The Survey of Consumers, a closely-watched gauge of consumer sentiment, continued to recede in January although the index “recorded persistent strength” in key areas.
“While the preliminary January reading for the Sentiment Index was largely unchanged from last month (-1.5%), consumers evaluated current economic conditions less favorably (-4.6%),” Richard Curtain, Surveys of Consumers chief economist said. “This small decrease in current conditions produced a small overall decline.”
The Index of Consumer Expectations is up 0.5 to a very healthy 84.4.
“Importantly, the survey recorded persistent strength in personal finances and buying plans, while favorable levels of buying conditions for household durables have receded to preholiday levels in early January, largely due to less attractive pricing. The Expectations Index remained virtually unchanged at 84.8. Tax reform was spontaneously mentioned by 34% of all respondents; 70% of those who mentioned tax reform thought the impact would be positive, and 18% said it would be negative.”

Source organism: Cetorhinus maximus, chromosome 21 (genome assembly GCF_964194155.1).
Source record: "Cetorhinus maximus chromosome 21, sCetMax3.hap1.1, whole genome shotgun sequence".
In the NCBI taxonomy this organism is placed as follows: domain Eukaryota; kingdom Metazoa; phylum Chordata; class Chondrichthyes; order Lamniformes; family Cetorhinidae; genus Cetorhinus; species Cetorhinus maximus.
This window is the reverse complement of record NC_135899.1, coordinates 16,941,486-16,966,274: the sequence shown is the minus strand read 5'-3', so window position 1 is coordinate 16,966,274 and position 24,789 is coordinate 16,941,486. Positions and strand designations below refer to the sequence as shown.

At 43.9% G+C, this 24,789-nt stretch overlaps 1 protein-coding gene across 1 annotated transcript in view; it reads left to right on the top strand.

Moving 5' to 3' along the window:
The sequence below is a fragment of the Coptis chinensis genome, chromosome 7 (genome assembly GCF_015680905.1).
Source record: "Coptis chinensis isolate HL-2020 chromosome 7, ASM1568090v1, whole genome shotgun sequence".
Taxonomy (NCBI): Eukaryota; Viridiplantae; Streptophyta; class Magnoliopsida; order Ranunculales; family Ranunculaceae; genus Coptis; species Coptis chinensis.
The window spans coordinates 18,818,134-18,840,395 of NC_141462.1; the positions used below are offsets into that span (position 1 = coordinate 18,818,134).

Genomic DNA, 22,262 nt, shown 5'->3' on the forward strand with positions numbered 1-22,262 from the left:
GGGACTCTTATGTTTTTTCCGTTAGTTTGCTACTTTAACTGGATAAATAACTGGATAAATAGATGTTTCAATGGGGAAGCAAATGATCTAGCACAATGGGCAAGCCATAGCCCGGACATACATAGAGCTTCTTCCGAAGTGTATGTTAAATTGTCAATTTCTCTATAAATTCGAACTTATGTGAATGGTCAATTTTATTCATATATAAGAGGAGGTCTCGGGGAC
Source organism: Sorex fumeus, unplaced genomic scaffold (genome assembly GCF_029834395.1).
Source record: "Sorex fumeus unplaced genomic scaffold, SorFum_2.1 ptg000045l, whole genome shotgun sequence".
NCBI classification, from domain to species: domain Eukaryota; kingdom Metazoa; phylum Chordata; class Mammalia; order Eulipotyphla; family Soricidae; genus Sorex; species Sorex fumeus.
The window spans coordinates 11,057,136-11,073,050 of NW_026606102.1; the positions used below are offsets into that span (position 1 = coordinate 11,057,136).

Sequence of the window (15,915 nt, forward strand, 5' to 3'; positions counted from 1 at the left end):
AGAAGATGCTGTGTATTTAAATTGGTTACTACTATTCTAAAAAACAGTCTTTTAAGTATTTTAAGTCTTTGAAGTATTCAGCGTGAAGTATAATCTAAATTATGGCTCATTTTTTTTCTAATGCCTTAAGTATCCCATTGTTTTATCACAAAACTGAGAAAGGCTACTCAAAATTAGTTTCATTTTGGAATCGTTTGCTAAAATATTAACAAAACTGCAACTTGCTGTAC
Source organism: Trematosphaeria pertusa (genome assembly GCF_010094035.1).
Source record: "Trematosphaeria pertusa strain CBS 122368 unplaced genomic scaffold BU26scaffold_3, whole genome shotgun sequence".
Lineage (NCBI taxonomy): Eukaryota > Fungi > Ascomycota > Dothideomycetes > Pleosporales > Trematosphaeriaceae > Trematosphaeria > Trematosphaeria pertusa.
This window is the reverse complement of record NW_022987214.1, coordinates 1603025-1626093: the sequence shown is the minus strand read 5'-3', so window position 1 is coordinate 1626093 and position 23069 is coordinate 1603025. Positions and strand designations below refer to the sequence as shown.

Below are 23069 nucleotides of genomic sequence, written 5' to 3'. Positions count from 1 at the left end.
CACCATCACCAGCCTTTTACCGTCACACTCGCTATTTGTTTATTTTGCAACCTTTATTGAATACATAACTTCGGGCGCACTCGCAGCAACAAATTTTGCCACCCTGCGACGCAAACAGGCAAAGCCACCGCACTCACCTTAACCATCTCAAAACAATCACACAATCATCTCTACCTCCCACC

In another positive, inflation expectations are finally beginning to move in the right direction, albeit slowly. Year-ahead expectations are up 1 tenth to 2.8% from final December which matches December’s preliminary reading as the best showing in almost 2 years.
“The disconnect between the future outlook assessment and the largely positive view of the tax reform is due to uncertainties about the delayed impact of the tax reforms on the consumers,” Mr. Curtain also said. “Some of the uncertainty is related to how much a cut or an increase people, especially high income households who live in high-tax states, face.”
Five-year inflation expectations are also up 1 tenth, to 2.5%.
“Near and long term gas price expectations inched upward in early January but remained significantly below their peak,” Mr. Curtain added. “While long term inflation expectation remained at its 2017 average level and short term inflation expectation inched upward, consumers continued to remain very optimistic about the low national unemployment rate.”
The consumer sentiment survey has consistently shown less enthusiasm than the monthly Consumer Confidence Index and the weekly Consumer Comfort Index, both of which remain near 17-year highs.